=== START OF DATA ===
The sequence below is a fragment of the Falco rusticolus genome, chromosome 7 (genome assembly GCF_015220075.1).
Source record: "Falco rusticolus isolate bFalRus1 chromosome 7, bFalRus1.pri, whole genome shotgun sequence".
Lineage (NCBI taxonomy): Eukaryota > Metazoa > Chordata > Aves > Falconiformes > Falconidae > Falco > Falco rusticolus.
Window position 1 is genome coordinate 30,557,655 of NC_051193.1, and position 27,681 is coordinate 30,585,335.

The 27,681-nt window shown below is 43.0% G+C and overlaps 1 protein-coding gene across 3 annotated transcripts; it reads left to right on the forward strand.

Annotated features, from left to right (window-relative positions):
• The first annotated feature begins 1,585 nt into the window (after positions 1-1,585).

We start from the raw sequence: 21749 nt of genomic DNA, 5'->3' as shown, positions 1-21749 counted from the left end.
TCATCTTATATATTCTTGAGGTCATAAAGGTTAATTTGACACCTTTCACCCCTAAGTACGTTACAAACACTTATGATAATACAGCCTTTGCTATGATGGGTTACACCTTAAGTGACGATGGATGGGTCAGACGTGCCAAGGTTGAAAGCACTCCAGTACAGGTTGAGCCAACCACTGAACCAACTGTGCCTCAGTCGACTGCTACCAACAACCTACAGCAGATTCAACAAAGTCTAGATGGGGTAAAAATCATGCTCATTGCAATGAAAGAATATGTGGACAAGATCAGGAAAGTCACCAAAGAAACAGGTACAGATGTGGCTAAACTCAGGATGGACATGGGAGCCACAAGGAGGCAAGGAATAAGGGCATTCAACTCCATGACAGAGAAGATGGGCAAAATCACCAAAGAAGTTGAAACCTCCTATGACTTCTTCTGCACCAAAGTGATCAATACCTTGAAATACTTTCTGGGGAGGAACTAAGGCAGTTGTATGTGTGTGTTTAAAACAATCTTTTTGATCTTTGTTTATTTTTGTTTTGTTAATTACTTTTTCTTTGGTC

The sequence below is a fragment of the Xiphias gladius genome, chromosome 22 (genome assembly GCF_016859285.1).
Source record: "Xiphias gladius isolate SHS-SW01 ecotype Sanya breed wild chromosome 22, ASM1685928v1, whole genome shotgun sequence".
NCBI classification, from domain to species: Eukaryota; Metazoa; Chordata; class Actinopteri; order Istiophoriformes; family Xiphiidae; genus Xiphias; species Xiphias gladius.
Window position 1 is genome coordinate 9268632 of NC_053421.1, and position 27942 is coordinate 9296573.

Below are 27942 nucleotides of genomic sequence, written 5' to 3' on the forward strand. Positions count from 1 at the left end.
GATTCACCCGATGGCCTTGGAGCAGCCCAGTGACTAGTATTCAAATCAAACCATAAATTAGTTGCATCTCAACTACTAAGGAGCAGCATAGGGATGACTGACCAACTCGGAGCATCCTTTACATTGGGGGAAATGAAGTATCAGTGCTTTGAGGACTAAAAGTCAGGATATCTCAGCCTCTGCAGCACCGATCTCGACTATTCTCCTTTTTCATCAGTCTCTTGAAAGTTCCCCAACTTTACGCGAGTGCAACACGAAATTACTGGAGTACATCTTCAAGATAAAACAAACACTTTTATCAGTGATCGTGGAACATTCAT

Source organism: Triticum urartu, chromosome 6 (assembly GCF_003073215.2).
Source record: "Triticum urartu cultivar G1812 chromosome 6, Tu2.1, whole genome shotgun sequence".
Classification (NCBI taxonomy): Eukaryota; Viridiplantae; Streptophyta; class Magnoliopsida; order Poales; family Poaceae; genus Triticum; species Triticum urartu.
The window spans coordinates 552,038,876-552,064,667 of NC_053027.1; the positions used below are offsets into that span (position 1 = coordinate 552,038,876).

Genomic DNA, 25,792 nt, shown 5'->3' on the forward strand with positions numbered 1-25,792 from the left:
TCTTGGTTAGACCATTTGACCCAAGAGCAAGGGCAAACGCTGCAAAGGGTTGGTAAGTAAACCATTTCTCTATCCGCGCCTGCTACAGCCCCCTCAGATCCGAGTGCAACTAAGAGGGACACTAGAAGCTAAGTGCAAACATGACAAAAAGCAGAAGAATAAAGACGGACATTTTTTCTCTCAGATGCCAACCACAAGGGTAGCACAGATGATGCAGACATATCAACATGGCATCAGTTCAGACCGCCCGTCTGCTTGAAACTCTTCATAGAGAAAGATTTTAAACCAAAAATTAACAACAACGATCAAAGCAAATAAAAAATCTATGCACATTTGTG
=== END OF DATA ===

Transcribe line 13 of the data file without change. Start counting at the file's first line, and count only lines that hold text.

Window position 1 is genome coordinate 9268632 of NC_053421.1, and position 27942 is coordinate 9296573.